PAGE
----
Conducting Clinical Assessments

The purpose of a conducting clinical assessments according to the medical model is to gather information enabling the clinician to determine a diagnosis. The diagnosis sets up a treatment plan which is expressed by treatment interventions. The results of the interventions are continually assessed as to whether or not client symptoms are reduced or relieved.

The clinical assessment usually entails both asking questions and making direct observations whereby the clinician gets information about the nature, duration and severity of the client’s problem(s).



A good assessment will cover the client’s internal thoughts and feelings, coping, relevant past history and supports. I also believe a competent assessment will include the client’s goal in seeking services.

Assessments can be competently completed in one hour, but sometimes this is not always done. The client may not be cooperative, may be overcome with shock, grief or trauma, or present with so many problems that it’s hard for the clinician to collect all the needed information within the hour. It is not uncommon for the clinician to need or use a few sessions to feel they have a handle on the nature of the client’s problems. This is even more true when seeing couples.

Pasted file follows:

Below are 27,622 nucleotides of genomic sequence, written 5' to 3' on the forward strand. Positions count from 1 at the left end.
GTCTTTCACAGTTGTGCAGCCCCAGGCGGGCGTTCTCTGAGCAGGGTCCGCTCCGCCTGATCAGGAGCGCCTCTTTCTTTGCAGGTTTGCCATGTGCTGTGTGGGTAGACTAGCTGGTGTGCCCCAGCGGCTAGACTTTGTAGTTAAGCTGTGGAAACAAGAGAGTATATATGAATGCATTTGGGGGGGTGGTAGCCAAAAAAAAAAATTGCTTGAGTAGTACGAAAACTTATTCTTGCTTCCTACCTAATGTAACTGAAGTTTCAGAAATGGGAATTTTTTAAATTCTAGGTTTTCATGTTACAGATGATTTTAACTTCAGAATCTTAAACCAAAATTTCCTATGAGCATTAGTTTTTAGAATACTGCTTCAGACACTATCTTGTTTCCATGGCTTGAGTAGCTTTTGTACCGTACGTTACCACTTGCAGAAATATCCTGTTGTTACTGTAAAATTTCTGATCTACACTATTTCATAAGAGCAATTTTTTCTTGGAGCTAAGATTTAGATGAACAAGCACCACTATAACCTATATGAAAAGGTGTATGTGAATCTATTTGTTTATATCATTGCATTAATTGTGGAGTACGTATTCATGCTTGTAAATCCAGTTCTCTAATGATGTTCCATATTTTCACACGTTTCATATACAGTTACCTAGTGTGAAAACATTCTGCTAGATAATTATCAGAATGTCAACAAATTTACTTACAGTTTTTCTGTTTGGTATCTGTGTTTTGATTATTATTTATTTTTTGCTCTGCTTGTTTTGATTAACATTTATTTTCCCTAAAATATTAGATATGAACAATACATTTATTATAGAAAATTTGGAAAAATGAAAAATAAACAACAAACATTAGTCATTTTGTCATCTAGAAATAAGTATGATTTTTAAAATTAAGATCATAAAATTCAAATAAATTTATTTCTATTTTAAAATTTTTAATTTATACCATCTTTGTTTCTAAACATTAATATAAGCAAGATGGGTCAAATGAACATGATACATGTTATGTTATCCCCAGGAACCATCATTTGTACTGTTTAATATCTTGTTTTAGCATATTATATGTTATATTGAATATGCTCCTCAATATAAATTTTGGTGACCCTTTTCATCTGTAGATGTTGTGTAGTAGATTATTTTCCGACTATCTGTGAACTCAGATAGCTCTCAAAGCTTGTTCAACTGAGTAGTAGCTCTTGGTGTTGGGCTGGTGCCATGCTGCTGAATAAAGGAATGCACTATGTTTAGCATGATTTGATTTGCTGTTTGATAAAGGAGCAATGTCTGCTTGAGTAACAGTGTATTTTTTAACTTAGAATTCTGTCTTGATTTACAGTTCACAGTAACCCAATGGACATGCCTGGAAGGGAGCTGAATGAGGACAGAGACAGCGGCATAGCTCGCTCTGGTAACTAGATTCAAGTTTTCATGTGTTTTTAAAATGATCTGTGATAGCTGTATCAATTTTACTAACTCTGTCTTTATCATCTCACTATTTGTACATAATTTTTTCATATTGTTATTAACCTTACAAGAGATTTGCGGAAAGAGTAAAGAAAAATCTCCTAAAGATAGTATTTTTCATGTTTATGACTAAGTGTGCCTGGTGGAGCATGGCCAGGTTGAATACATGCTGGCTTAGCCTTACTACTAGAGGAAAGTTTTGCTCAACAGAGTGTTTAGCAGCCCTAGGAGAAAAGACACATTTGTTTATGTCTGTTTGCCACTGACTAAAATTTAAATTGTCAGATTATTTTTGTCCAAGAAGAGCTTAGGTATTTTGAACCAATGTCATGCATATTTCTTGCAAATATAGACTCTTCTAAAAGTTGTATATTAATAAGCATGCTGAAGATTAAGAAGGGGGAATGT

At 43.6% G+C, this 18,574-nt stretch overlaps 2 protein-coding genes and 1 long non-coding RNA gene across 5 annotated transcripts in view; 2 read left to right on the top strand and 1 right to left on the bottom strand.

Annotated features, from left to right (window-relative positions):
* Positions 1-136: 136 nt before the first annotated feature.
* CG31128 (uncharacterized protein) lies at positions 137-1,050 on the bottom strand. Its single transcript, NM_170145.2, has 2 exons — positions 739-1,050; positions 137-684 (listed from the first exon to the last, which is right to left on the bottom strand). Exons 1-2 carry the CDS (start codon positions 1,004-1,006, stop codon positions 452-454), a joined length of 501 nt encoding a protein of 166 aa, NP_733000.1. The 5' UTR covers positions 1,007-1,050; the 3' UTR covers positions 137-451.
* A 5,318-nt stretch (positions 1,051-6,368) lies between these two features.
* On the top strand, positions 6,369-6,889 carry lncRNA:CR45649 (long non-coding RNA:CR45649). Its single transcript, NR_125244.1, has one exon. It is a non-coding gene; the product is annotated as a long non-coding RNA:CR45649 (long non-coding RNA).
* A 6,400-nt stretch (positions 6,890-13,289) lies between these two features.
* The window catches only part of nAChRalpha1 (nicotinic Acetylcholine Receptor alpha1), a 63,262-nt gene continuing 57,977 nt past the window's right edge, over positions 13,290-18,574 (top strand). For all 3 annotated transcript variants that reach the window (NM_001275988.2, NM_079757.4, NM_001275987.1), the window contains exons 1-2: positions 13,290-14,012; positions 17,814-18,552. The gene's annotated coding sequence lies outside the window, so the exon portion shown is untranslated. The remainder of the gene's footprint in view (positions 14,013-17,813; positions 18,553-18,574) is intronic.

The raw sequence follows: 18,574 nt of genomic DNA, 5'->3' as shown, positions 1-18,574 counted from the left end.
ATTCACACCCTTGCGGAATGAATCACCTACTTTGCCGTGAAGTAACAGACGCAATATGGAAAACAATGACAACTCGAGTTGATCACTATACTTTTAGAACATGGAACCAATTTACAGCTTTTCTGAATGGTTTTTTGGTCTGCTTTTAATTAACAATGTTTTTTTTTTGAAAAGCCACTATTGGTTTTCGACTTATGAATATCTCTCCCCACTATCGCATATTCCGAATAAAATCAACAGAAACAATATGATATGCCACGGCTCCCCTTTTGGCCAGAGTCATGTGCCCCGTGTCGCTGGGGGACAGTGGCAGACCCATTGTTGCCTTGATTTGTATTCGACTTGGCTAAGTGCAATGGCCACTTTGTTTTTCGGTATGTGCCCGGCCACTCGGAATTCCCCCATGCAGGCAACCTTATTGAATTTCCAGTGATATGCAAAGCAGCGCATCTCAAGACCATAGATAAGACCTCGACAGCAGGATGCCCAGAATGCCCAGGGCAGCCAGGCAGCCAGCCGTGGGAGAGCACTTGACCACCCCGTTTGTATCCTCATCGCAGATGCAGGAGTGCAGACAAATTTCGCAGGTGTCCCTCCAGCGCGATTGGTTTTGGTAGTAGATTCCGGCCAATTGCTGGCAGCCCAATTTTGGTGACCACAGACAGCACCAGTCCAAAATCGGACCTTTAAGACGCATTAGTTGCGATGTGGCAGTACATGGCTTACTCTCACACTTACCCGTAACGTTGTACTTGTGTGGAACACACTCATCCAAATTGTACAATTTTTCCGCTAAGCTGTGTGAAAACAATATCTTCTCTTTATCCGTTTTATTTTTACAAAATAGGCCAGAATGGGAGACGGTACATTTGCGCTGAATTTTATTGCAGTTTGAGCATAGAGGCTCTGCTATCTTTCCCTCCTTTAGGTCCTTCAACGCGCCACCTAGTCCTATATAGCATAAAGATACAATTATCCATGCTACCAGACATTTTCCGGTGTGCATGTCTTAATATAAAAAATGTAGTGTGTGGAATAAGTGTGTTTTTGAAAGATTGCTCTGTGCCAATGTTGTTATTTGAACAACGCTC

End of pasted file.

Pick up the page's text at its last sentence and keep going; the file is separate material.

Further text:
When seeing couples the clinician is aware of each individual goal, the method of problem solving the couple uses, the amount of self-responsibility each person takes towards creating the current problem(s) and the willingness of each person to create a new solution.

The clinician is responsible for managing the clinical hour. When people present for the first time, they usually have a story to tell. The clinician may have to interrupt or redirect the client, in order to stay focused and complete the assessment. Of course, managing the client(s) in this way is best done with respect and using manners. Transitional sentences can be used:

“I understand (clinician paraphrases what client had just said), and I wanted to get back to a few questions I have to ask you.”

“I can see that is important to you. As soon as I’m finished with a few more of my regular questions, I’d like to return to what you just mentioned.”

“Oh, yes, now that you mentioned your friends, that reminds me I’d like to ask you a few questions about your support system.”



The information presented regarding assessments is not intended to offer any type of legal advice or specific case consultation. The information is presented for a broad perspective on clinical assessments. I suggest you seek the consultation of a licensed mental health provider or your supervisor for any specific questions.

Click Assessment Questions to learn questions used in a general clinical assessment.

If a clinician determines more assessment is needed in chemical dependency, then click C/D Assessment or click Safety Assessment for a more detailed assessment in this area.

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